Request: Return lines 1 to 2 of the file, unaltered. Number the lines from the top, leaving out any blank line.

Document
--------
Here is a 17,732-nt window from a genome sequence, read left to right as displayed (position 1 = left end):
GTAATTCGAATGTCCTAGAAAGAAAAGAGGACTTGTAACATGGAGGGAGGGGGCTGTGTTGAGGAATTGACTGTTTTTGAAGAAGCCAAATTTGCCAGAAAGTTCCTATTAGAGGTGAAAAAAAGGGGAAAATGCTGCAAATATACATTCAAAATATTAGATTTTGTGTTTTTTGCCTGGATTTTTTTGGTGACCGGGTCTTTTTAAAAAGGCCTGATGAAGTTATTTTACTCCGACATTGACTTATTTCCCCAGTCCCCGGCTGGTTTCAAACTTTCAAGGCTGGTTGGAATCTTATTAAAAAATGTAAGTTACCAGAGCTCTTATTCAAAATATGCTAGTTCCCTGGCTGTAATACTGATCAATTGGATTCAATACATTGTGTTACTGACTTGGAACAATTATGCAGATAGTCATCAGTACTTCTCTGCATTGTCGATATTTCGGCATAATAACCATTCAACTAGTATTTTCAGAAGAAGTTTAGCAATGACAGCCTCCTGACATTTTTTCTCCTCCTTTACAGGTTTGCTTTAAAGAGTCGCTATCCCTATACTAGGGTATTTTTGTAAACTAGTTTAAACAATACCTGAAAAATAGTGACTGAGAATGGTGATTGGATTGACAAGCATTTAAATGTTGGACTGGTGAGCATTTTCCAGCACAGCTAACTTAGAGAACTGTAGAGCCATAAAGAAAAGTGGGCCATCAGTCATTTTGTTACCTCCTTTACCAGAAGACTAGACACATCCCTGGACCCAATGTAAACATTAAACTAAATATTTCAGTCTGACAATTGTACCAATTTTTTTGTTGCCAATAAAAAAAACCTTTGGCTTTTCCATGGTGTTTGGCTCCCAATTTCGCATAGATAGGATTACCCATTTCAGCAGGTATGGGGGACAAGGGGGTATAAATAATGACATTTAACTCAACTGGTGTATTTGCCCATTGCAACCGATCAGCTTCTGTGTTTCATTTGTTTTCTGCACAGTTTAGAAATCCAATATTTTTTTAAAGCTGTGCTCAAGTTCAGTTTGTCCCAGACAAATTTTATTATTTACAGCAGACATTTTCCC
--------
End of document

Here is a 17,732-nt window from a genome sequence, read left to right as displayed (position 1 = left end):
GTAATTCGAATGTCCTAGAAAGAAAAGAGGACTTGTAACATGGAGGGAGGGGGCTGTGTTGAGGAATTGACTGTTTTTGAAGAAGCCAAATTTGCCAGAAAGTTCCTATTAGAGGTGAAAAAAAGGGGAAAATGCTGCAAATATACATTCAAAATATTAGATTTTGTGTTTTTTGCCTGGATTTTTTTGGTGACCGGGTCTTTTTAAAAAGGCCTGATGAAGTTATTTTACTCCGACATTGACTTATTTCCCCAGTCCCCGGCTGGTTTCAAACTTTCAAGGCTGGTTGGAATCTTATTAAAAAATGTAAGTTACCAGAGCTCTTATTCAAAATATGCTAGTTCCCTGGCTGTAATACTGATCAATTGGATTCAATACATTGTGTTACTGACTTGGAACAATTATGCAGATAGTCATCAGTACTTCTCTGCATTGTCGATATTTCGGCATAATAACCATTCAACTAGTATTTTCAGAAGAAGTTTAGCAATGACAGCCTCCTGACATTTTTTCTCCTCCTTTACAGGTTTGCTTTAAAGAGTCGCTATCCCTATACTAGGGTATTTTTGTAAACTAGTTTAAACAATACCTGAAAAATAGTGACTGAGAATGGTGATTGGATTGACAAGCATTTAAATGTTGGACTGGTGAGCATTTTCCAGCACAGCTAACTTAGAGAACTGTAGAGCCATAAAGAAAAGTGGGCCATCAGTCATTTTGTTACCTCCTTTACCAGAAGACTAGACACATCCCTGGACCCAATGTAAACATTAAACTAAATATTTCAGTCTGACAATTGTACCAATTTTTTTGTTGCCAATAAAAAAAACCTTTGGCTTTTCCATGGTGTTTGGCTCCCAATTTCGCATAGATAGGATTACCCATTTCAGCAGGTATGGGGGACAAGGGGGTATAAATAATGACATTTAACTCAACTGGTGTATTTGCCCATTGCAACCGATCAGCTTCTGTGTTTCATTTGTTTTCTGCACAGTTTAGAAATCCAATATTTTTTTAAAGCTGTGCTCAAGTTCAGTTTGTCCCAGACAAATTTTATTATTTACAGCAGACATTTTCCC